Very befittingly, the final parsha of the most family-centric book of Chamishei Chumshei Torah is filled with family themes and episodes.
I. One of the many episodes, is the famous blessing of Ephraim and Menasheh; the same blessing that parents traditionally give to their children on Friday night. It is the only textual narrative in B’reishit describing interaction between grandparent and grandchild.
A blessing of grandchildren (Ephraim and Menasheh) is the paradigm for blessings that children receive on Friday night because the parent is hoping that the child will carry on this tradition (along with many others) to their own children one day. It is a blessing that highlights the importance of being connected to family and to our mesorah.
On the subject of continuing tradition and talmud torah, Rav Baruch Simon quotes the Chofetz Chaim explaining the bracha of Yaakov Avinu to Yissachar, comparing him to a donkey (but in a nice way) (49:14-15):
יִשָּׂשכָר חֲמֹר גָּרֶם רֹבֵץ בֵּין הַמִּשְׁפְּתָיִם
וַיַּרְא מְנֻחָה כִּי טוֹב וְאֶת הָאָרֶץ כִּי נָעֵמָה וַיֵּט שִׁכְמוֹ לִסְבֹּל וַיְהִי לְמַס עֹבֵד
The Chofetz Chaim quotes Avodah Zara 5b in which Tanna D’bei Eliyahu says: “In order to study the words of the Torah one must cultivate in oneself the [habit of] the ox for bearing a yoke and of the donkey for carrying burdens.”
He explains that the ox has the brute strength to plow the fields and make the ground ready to produce fruit. The donkey brings the food from the field into the home. He analogizes this to Torah study; at first one needs to put in a great deal of effort to sit down with a sefer, struggle with it and understand it. After that, one needs to immerse one’s self in it and ingrain it in him or herself, chazzer it and review it many times over, so as not to forget it. The praise of the bnei Yissachar is that they continue learning, immersing and ingraining in their children the words of Torah.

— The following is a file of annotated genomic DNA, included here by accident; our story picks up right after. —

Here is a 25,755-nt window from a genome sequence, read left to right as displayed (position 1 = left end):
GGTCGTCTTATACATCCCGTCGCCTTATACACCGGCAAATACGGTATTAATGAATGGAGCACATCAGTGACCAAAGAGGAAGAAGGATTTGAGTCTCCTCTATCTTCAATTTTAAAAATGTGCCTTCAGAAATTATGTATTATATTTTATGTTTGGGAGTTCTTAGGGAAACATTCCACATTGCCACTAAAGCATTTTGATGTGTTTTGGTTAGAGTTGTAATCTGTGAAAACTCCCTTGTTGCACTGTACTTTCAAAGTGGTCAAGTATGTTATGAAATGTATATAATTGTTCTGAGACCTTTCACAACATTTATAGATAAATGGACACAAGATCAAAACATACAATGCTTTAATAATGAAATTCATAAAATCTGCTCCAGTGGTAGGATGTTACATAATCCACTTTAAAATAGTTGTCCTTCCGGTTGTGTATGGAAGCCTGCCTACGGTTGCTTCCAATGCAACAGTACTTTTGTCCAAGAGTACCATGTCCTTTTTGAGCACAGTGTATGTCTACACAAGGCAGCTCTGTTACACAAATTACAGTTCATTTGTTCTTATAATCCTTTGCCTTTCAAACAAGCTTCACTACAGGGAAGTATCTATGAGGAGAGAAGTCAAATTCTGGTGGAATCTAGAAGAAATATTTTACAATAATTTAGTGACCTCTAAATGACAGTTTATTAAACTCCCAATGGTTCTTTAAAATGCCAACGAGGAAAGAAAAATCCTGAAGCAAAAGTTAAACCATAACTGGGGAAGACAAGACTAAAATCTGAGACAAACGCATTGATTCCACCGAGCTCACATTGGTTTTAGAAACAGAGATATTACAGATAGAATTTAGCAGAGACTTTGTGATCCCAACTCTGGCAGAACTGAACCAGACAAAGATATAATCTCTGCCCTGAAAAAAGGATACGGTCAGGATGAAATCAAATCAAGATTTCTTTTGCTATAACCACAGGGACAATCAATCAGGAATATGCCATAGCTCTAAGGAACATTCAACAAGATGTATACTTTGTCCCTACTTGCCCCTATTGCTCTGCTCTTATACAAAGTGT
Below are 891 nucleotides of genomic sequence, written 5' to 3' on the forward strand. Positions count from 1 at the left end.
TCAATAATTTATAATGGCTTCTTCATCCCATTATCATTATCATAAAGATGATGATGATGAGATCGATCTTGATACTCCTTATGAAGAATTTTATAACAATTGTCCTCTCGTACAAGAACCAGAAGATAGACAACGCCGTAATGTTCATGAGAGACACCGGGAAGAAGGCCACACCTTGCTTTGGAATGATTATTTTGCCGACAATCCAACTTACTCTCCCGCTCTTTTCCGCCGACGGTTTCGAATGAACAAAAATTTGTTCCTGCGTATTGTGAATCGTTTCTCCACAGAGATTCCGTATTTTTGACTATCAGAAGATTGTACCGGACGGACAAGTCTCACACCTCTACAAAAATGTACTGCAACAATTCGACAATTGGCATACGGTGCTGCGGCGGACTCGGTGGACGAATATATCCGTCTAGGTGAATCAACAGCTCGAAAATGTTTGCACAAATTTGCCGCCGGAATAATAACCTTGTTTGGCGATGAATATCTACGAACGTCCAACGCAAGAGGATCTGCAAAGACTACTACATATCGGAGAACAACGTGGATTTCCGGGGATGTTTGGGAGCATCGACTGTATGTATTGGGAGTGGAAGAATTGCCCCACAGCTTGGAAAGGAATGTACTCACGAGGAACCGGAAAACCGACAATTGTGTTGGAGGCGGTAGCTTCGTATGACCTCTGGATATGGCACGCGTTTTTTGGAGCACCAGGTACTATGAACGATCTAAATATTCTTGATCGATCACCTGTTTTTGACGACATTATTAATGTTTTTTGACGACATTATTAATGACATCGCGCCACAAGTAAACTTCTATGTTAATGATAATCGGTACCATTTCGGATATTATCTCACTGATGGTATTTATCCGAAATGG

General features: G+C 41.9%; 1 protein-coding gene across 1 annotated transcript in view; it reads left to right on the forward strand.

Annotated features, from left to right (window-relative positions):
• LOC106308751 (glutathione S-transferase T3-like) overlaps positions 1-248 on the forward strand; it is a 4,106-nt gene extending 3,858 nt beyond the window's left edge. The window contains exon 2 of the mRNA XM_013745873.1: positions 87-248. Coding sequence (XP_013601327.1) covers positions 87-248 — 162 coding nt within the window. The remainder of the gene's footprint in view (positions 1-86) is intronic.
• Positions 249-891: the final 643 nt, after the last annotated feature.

Divrei HaYamim I 12:33 says:
וּמִבְּנֵי יִשָּׂשכָר יוֹדְעֵי בִינָה לַעִתִּים
This could be understood that the bnei Yissachar had understanding of the times – not just how to calculate the moadim, etc. – but also how to transmit Torah through the years, through our history, making Torah a central part of our lives in each generation.
Back to the subject of Yaakov’s bracha to his grandchildren, Rabbi Shmuel Goldin points out in his book, Unlocking the Torah Text, that Ephraim and Menasheh are the first major set of brothers in the Torah whose relationship does not end in conflict and strife. (Despite the great love between Yosef and Binyamin, Binyamin was a member of a larger set of siblings that fought with Yosef). From Kayin and Hevel, to Yitzchak and Yishmael, Yaakov and Eisav, and of course Yosef and his brothers, the Torah records the tragic trend of brotherly division and discord. However, even when Ephraim gets the first bracha, ahead of his older brother Menasheh, there is no evidence of quarrel between these brothers. They are a model of brotherly love and harmony, and it is this ideal state of shalom that we pray for at the outset of Shabbos.
II. Another family-oriented theme is found when Yaakov requests that Yosef bury him in Me’arat HaMachpeilah (MHM), and then mentions Rachel’s final resting place. It is the theme of a mother’s undying love for her children. Yaakov recalls the death and burial of Rachel and explains that she was buried “along the road,” and not in MHM. Rashi quotes the famous p’sukim from Yirmiyahu 31:14-16:
קוֹל בְּרָמָה נִשְׁמָע